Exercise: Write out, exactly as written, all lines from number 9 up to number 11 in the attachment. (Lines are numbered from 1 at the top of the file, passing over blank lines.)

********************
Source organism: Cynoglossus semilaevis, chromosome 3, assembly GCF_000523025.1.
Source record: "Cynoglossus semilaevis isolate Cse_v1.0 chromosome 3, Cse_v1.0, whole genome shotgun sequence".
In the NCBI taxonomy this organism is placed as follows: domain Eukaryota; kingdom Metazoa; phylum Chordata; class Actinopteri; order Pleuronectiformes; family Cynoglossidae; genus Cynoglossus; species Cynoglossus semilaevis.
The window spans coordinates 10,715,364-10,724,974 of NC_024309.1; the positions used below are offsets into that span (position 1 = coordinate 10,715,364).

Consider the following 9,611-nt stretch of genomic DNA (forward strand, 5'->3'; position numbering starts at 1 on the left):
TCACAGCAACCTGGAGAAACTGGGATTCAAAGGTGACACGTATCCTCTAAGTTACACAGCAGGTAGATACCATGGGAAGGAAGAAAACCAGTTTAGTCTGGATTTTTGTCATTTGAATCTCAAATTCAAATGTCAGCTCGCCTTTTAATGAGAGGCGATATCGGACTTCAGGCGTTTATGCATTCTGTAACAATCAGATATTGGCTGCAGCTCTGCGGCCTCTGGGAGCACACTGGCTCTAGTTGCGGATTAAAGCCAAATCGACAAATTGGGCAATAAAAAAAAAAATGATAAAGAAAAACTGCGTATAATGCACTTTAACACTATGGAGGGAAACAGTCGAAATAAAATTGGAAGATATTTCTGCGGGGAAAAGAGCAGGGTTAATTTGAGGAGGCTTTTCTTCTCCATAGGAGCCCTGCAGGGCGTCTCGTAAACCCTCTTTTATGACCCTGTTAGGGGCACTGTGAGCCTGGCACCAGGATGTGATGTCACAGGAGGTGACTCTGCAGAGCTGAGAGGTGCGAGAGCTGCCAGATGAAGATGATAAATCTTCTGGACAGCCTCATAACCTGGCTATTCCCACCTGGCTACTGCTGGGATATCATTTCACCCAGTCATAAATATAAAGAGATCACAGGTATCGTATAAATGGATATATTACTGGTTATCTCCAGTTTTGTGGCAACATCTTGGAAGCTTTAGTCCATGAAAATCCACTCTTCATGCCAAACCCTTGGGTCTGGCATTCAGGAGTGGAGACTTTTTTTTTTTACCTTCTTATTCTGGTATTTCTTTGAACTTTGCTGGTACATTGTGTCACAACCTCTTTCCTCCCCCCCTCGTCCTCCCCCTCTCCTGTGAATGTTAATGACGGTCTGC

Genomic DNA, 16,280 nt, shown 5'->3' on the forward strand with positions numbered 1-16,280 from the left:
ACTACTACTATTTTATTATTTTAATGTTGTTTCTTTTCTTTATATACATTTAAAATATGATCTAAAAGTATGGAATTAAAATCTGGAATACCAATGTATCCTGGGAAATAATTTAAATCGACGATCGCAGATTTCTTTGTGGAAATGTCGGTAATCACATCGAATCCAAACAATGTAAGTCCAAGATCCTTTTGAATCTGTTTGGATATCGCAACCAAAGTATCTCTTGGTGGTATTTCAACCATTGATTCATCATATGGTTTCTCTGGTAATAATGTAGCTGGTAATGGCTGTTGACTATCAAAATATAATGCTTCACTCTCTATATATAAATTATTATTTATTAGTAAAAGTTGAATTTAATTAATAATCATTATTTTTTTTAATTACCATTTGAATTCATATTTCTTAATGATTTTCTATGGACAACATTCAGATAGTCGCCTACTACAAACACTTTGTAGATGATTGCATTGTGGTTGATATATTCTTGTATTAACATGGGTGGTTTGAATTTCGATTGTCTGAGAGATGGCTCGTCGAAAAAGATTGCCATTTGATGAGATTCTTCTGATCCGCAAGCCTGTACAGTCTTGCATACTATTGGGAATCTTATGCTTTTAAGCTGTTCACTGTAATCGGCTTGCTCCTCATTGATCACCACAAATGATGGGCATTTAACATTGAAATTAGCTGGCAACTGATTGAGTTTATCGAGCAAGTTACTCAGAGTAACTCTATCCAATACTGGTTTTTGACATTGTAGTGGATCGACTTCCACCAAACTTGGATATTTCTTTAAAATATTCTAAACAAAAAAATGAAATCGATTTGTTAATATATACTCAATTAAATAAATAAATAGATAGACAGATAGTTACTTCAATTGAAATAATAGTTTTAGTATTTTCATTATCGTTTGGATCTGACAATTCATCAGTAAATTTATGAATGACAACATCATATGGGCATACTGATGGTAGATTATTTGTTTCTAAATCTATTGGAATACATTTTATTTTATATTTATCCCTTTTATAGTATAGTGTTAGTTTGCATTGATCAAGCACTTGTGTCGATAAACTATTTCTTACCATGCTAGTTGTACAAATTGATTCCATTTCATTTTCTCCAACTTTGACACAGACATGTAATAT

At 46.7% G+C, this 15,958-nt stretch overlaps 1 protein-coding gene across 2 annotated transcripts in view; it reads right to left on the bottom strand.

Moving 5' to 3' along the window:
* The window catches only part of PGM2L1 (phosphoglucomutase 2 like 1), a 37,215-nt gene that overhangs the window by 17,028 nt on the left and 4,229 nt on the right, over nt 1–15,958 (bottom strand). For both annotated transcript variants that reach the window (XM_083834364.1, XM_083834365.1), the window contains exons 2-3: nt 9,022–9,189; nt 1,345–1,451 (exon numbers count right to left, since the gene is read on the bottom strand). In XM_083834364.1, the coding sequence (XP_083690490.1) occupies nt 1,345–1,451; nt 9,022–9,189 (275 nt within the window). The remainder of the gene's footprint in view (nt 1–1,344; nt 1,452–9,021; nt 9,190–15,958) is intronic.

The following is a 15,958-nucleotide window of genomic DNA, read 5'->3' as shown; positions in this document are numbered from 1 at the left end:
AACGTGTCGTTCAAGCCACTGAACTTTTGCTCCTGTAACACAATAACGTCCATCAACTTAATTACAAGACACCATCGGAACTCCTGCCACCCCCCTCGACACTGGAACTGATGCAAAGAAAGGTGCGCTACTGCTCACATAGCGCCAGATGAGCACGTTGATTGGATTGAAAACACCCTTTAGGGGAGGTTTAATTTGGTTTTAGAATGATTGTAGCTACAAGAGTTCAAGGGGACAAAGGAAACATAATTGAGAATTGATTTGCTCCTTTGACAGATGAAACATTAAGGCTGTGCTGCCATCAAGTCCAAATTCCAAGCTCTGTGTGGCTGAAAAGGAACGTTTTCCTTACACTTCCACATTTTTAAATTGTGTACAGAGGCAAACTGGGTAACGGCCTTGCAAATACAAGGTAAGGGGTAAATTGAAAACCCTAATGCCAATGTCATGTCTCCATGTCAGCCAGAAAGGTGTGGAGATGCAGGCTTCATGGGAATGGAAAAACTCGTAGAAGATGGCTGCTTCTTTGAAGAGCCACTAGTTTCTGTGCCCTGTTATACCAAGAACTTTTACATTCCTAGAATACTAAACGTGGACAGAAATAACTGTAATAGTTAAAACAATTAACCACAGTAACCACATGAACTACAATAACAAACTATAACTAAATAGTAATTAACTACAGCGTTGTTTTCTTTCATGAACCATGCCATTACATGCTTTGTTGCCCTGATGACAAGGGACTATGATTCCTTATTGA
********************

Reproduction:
At 46.7% G+C, this 15,958-nt stretch overlaps 1 protein-coding gene across 2 annotated transcripts in view; it reads right to left on the bottom strand.

Moving 5' to 3' along the window:
* The window catches only part of PGM2L1 (phosphoglucomutase 2 like 1), a 37,215-nt gene that overhangs the window by 17,028 nt on the left and 4,229 nt on the right, over nt 1–15,958 (bottom strand). For both annotated transcript variants that reach the window (XM_083834364.1, XM_083834365.1), the window contains exons 2-3: nt 9,022–9,189; nt 1,345–1,451 (exon numbers count right to left, since the gene is read on the bottom strand). In XM_083834364.1, the coding sequence (XP_083690490.1) occupies nt 1,345–1,451; nt 9,022–9,189 (275 nt within the window). The remainder of the gene's footprint in view (nt 1–1,344; nt 1,452–9,021; nt 9,190–15,958) is intronic.